The Identity Theft Statement: Frequently Asked Questions

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Frequently Asked Questions

What is the Identity Theft Statement?

  • The Identity Theft Statement is a form created by Government, which helps you create written documentation of an identity theft incident.
  • The Identity Theft Statement is a form that you can use to help you notify financial institutions, credit card issuers and other companies that you have been a victim of identity theft, and give them the information they need to begin an investigation of the incident. Not all companies accept the statement; some still require that their own forms be used. Contact the company before sending the statement to find out what is required.

Why should I use the Identity Theft Statement?

  • In order to investigate an incident and correct their records, companies (financial institutions, credit card issuers and other companies) often need to receive information from the victim. You may be able to provide the necessary information over the phone, but in some cases the company will require written documentation.
  • Some companies will accept the Identity Theft Statement to provide them with the information they need to begin an investigation. Instead of having to obtain each company's unique form, and fill it out separately, you can complete one form and send a copy to each company, if they accept the statement. This can save you time and help streamline the process of putting a stop to the fraud and clearing your name.
  • Even if a company does not accept the Identity Theft Statement, having all of the important information about the incident in one document can help you when filling out the company's forms.

How will companies use the Identity Theft Statement?

  • Financial institutions, credit card issuers and other companies that accept the Identity Theft Statement will use the information in the form to begin an investigation into the incident. They may ask you for additional information to help with the investigation.
  • Completing the Identity Theft Statement or any of the forms required by the company does not guarantee that the identity thief will be prosecuted or that the debt or charges will be cleared.

How do I complete the Identity Theft Statement?

  • After you have made all the important phone calls, complete the Identity Theft Statement (and any other required documentation) as soon as you can after becoming aware of the incident. This will allow investigations to begin sooner and prevent further damage.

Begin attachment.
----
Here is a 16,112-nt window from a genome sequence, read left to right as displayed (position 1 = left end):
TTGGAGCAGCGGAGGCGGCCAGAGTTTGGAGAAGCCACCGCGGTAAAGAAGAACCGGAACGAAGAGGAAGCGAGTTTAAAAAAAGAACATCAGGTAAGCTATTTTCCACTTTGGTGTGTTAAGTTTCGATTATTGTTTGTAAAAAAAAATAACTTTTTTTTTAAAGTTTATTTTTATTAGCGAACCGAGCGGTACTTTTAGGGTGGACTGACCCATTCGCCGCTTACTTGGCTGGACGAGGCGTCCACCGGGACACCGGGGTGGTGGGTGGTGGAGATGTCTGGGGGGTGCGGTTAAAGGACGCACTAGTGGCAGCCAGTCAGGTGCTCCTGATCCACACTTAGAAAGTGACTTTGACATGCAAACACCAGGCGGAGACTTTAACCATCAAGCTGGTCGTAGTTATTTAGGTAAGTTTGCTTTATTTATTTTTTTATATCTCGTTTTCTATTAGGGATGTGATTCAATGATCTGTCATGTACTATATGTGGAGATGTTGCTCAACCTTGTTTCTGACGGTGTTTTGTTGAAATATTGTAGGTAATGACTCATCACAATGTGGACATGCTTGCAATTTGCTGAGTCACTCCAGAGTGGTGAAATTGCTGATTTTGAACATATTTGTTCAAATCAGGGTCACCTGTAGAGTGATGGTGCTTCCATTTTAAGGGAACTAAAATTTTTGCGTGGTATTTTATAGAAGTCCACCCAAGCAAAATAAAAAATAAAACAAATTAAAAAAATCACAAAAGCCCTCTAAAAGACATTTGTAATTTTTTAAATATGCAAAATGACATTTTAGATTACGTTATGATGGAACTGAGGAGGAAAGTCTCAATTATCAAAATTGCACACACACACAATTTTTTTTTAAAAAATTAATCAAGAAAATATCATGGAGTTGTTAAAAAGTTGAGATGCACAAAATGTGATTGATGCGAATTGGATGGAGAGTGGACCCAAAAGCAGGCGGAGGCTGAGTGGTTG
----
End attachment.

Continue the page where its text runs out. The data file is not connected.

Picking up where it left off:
• Provide as much information as you can. This will help the company carry out its investigation and resolve your claim.
  • Fill out both parts of the statement:
    Part One asks for general information about you and the identity theft. Part Two asks you for specific information about accounts and activities. Complete this section specifically for each company you're notifying, and send each company only the information that relates to accounts or activities with that company.
  • Once you have completed and signed the Statement, attach copies (not originals) of any supporting documents you have (for example, transaction records, receipts, a police report). Keep a copy of everything that you are submitting, for your records.

Where do I send the Identity Theft Statement?

  • Provide a copy of the completed Identity Theft Statement and attached documents to each company that provided the identity thief with unauthorized credit, money, goods or services and that accepts the statement. Send it by registered mail. However, do not send the statement to government agencies.

How will I know that my personal information is safe when I submit the Identity Theft Statement?

  • Companies that receive the Identity Theft Statement must ensure that the personal information you provide is safeguarded and is only used for the purposes of investigating the incident described in the Statement, prosecuting the person(s) responsible and preventing further fraud or theft. The companies may disclose the information to law enforcement institutions or agencies only for these purposes. The information may not be used or disclosed for any other purpose except as authorized by law.
  • You may wish to take precautions when you submit the Identity Theft Statement. For example, if the company has a branch or office in your community, you may want to deliver the Identity Theft Statement personally. Alternatively, you should send it by courier or registered mail.
  • You should keep a copy of all documentation that you provide, and store it in a secure place.

I've taken all the recommended steps. What can I expect now?

  • By quickly taking the steps described here, you can help stop the imposter from doing any further harm, and start the process of clearing your name. Unfortunately, this process can require time and effort from you: writing letters, making phone calls, and providing documentation and other information. In addition, the problem may not be resolved right away.
The following measures can help in your effort to resolve the incident:
  • Keep a log of all your phone calls - write down the name of anyone you talked to, what he or she told you, and the date your conversation occurred.
  • In complex cases, you may want to follow up in writing with contacts you've made on the phone or in person.
  • Keep the originals of supporting documentation, like police reports, and letters to and from companies; send copies only.
  • Keep old files even if you believe the case has been resolved. Errors can reappear on your credit reports or your information can be re-circulated. Should this happen, you'll be glad you kept your files.

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